A number of efforts were made to re-float the Dicky but on each occasion it beached and was eventually abandoned as a total wreck.
The wreck has long been an attraction to both tourists and locals, however it was badly eroded by ex-tropical cyclone Oswald in 2013. It continues to deteriorate and pose a safety risk, as remnants of the wreck are repeatedly exposed by erosion associated with natural costal processes.
Balancing heritage value and community safety
In 2013, the S.S. Dicky taskforce came together to evaluate and provide recommendations on how to balance the heritage value of the wreck and community safety.
As a result, portions of the S.S. Dicky were removed and have now been relocated a display in the nearby park.
The remaining part of the wreck has continued to deteriorate and in early 2023, council deemed it extremely unsafe for our community and closed a section of the beach.
Council is exploring longer-term measures; such as removing or relocating the majority of, or the entire wreck, to safeguard this area into the future with the aim to reopen the beach when safe to do so.
2013 - taskforce S.S. Dicky
A taskforce with members from council, Queensland Government, community heritage and the Dicky Beach Surf Life Saving club worked together to consider the future of the wreck.
2015 - parts of the wreck were removed following a strict protocol
On 18 June 2015, council endorsed the recommendation by the taskforce to:
- remove the exposed stern, starboard and port ribs
- continue to manage the loose pieces as the wreck breaks up into the future
- leave the main portion of the wreck in situ
- deliver a wreck interpretive display as part of a greater open space landscape plan for the area
- conserve remaining removed pieces.
2015 - the S.S. Dicky documentary
A short film was released that documents the community connection to the historic shipwreck. View the S.S. Dicky documentary.
S.S. Dicky documentary
2016 - preserving the S.S. Dicky
A 3D virtual reality tour of the S.S. Dicky is created to give an in-depth look at the vessel.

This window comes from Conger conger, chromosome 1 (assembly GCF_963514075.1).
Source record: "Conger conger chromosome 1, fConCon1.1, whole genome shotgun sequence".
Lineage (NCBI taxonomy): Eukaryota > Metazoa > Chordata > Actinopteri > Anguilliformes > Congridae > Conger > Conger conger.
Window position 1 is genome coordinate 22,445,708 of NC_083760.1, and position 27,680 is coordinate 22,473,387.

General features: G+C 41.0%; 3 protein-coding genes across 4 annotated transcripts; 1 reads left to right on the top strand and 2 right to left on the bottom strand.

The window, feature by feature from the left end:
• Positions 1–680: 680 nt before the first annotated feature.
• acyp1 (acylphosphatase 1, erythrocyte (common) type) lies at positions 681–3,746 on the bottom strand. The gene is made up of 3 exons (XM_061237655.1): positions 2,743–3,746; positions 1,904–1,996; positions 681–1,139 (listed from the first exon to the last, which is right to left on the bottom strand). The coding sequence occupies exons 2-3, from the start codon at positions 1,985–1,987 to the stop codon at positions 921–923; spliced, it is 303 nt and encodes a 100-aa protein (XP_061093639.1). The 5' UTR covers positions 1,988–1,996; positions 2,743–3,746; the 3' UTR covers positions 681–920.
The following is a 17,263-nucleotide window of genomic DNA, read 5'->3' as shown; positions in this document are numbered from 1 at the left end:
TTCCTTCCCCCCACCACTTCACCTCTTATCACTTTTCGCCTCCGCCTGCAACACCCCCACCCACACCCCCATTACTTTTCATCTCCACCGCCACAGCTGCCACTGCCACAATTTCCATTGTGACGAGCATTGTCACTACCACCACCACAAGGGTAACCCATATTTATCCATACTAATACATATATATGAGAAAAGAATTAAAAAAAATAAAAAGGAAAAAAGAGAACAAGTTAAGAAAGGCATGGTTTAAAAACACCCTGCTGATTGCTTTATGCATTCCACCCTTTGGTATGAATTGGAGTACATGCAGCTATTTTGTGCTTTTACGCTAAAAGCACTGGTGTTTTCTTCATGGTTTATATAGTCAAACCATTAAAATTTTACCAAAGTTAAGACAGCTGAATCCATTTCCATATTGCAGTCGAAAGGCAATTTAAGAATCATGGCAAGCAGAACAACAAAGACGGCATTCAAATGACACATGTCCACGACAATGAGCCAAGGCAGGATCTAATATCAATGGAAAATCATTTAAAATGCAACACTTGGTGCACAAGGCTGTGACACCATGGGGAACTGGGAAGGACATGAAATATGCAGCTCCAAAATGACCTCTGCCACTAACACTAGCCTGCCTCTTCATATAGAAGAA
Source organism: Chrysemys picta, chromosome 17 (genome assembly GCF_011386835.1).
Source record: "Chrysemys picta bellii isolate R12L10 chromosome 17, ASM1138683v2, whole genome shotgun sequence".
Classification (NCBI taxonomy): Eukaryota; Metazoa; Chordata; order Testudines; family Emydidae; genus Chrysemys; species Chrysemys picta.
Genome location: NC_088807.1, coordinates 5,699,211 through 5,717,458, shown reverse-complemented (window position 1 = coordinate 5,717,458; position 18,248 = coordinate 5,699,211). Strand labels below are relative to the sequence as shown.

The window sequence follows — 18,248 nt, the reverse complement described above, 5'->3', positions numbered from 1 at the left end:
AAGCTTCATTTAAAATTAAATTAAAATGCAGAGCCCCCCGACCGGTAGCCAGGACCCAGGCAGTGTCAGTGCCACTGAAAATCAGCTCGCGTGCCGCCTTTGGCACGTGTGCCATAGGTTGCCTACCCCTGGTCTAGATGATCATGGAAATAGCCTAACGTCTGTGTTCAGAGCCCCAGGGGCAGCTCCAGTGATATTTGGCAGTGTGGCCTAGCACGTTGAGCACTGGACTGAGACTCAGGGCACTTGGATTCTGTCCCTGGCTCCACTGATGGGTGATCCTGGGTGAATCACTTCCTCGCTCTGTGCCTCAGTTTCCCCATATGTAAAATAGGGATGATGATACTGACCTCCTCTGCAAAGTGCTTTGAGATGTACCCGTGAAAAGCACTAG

S.S Dicky 3D scans of salvaged wreck artifacts are created by DittoLabs on Sketchfab.
2017 - S.S. Dicky on tour
S.S. Dicky museum box exhibition travels between council libraries to share its story with our community.
2021 - maritime history has a new home onshore
The S.S. Dicky propeller has a new home ashore at council's newly developed Dicky Beach precinct.
2022 - restoring part of the S.S. Dicky
2023 - remembering in the Dicky Beach park
An interpretive display was created in the nearby park to honour the wrecks significance to the area.
2023 - wreck presents more risk to community
Council undertook a review of the safety risk linked to the wreck as it continues to deteriorate.
Council is working in collaboration with DES, marine archaeology experts, and our cultural heritage team to ensure due process is followed relating to preservation of the wreck.
In the short term, other temporary protection measures have been implemented, including:
- temporary partial bathing reserve closure 20 metres each side of the wreck (40 metres total)
- installation of new prominent signage and red flags to identify the hazard and bathing reserve closure zone
- increased public warnings from the Dicky Beach Surf Lifesaving Club
- map and information flyer distributed to Dicky Beach Caravan Park and other relevant local businesses
- Dicky Beach Surf Lifesaving Club to notify council of all incidents or hazards related to the wreck.
- 27 April 2023: Safety top priority at S.S. Dicky wreck site
- 29 March 2023: Keep clear: warning to Dicky Beach users
- 27 April 2022: S.S. Dicky maritime heritage set to inspire next sea custodians
- 25 September 2021: S.S. Dicky propels on in new community precinct
- S.S. Dicky project news June 2015 (PDF, 1.68MB)
- S.S. Dicky conservation management plan (PDF, 1.08MB)
- S.S. Dicky heritage impact assessment - part 1 (PDF, 5.38MB)
- S.S. Dicky heritage impact assessment - part 2 (PDF, 3.6MB)
- S.S. Dicky wreck interpretation plan (PDF, 3.6MB)
- S.S. Dicky test excavation (PDF, 4.53MB).